After the VIP retook power in 2007, the insurance plan received further study and Cabinet signed a $605,941 contract in August 2009 to implement it.
Dr. Theodore, the leader of the UWI consulting team, said the project is still on schedule for implementation next year. One remaining hurdle is the installation of an information technology platform to run the software package that manages the plan, Dr. Theodore said.
Ms. Davies said Monday that the tendering process for the platform is under way. Additionally, a draft bill authorising the NHI plan has been written and will be presented to legislators for their consideration in the future.
Before the final approval, though, the ministry plans to introduce NHI to the public at a series of consultation meetings scheduled to begin in November. The detailed proposals of what the plan will cover and how it will be funded will be discussed in the consultations, she said. The outcome of those meetings will help shape the plan and determine when it can be implemented.
The NHI’s funding likely will come from a combination of employee contributions, taxes on items such as alcohol or cigarettes, and general taxation, Ms. Davies said, though the ultimate funding structure will be decided by Cabinet and HOA members.
Though the exact benefit package is still being determined, Dr. Theodore said it likely will include “all the services that are now available … in the country and those that aren’t available [on island].”
He added that workers’ dependants will see improved access to care, as the single payer’s premium covers the entire family.
“The biggest benefit is that what you’re going to have is a system which makes health care of good quality available to every BVI citizen or resident. You don’t have to have money in your hand to access care,” he said.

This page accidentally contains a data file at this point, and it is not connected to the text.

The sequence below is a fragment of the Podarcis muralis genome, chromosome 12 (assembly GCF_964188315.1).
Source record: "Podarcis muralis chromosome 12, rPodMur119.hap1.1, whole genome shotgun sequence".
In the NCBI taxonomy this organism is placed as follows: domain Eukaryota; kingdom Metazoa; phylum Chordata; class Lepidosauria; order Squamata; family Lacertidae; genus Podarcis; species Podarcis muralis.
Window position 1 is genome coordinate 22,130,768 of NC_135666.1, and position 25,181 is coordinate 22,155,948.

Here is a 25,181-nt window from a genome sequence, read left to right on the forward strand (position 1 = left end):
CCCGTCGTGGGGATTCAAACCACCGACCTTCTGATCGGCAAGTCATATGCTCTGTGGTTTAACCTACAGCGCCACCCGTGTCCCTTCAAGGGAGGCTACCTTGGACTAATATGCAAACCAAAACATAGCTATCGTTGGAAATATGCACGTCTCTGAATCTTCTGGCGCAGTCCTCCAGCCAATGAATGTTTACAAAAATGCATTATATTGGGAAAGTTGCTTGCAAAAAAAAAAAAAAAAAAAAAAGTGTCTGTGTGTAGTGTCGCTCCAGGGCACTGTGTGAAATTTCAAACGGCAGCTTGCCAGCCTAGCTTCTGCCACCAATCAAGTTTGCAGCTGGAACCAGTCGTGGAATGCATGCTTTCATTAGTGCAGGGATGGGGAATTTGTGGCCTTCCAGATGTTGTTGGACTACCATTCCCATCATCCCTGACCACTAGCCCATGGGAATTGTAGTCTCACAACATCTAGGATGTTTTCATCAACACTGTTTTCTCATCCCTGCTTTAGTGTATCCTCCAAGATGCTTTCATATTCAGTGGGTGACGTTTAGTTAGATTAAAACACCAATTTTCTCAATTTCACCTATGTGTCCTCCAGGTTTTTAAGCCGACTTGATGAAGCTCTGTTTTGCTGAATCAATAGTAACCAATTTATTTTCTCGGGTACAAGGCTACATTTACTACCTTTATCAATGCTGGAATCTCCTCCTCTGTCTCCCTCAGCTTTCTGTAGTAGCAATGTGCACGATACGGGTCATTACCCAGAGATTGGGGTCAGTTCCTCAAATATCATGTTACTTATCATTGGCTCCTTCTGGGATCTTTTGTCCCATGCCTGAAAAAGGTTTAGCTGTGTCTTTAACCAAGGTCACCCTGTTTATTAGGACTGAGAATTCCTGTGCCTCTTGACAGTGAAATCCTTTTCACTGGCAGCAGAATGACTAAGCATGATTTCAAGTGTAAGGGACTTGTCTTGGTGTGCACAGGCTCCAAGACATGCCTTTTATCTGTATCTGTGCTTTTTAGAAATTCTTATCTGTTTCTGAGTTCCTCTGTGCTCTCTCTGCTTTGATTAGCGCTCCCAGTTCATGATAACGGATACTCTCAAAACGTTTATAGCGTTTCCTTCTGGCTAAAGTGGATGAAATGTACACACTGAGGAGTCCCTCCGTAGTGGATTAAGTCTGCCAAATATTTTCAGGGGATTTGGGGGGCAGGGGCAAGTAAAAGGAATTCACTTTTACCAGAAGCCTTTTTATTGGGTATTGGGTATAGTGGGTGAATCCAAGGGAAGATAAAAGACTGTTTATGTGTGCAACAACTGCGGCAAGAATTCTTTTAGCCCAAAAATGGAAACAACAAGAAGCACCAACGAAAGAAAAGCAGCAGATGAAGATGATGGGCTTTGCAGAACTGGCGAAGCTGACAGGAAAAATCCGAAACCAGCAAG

Those benefits, though, will only be achievable in the long run if government is able to fund the programme sustainably.
A 2009 International Monetary Fund study of the financing of universal health insurance plans in the eastern Caribbean found that most plans are funded either through general taxation or mandatory payroll taxes similar to the VI’s Social Security system.
Because populations in these countries are generally growing older and wealthier, there is a shift toward chronic diseases such as diabetes, which can require continuous lifelong medical care. Diabetes alone is expected to afflict 44,000 residents combined in Antigua and Barbuda, Dominica, Grenada, St. Kitts and Nevis and St. Vincent and the Grenadines by 2030, according to the study. In general, the older the population, the more expensive the insurance plan.
Ms. Davies said an aging study is currently under way here, but the VI has a relatively young population with only five percent of residents 65 and older. The majority of the public falls within the 44-to-64-year-old age group that could burden the system eventually, she said. Those demographics make prevention key.
“We have to be serious, all of us: private sector, public sector, the whole country. We have to take serious this effort to emphasise prevention control and not rely on bigger hospitals and more doctors, because we’ll never keep up with the demand that way,” she said.
Some private insurers, though, are eyeing the NHI plan cautiously. They wonder if their role in liaising between premium-paying consumers and medical providers will be supplanted by the government plan. If the plan replaces private coverage, insurers may be reduced to offering supplementary coverage or helping government process its own claims, they say.
“One would presume that we would have to come up with a new policy that provides coverage in excess of the health insurance. But when you do that, how many employers are going to want to pay the extra cost for their employees?” said Shan Mohammed, managing director of NAGICO Insurance. He added that the differences might lead to a disparity in coverage, with lower paid employees being “stuck” with the government plan as their employers drop coverage.
Ms. Malone, of Caribbean Insurers, said many consumers won’t settle for a basic plan.
“People have become so insurance-savvy in the BVI. They know about insurance: what is covered, what is not, and what they’ve become accustomed to. So people are not going to settle for less than what they are accustomed to,” she said.
Ms. Malone added that government might ultimately involve private insurers to use their experience to process and administer the claims. If government does adopt the plan without involving the private insurance industry, job losses in the sector could result, both insurance company officials said.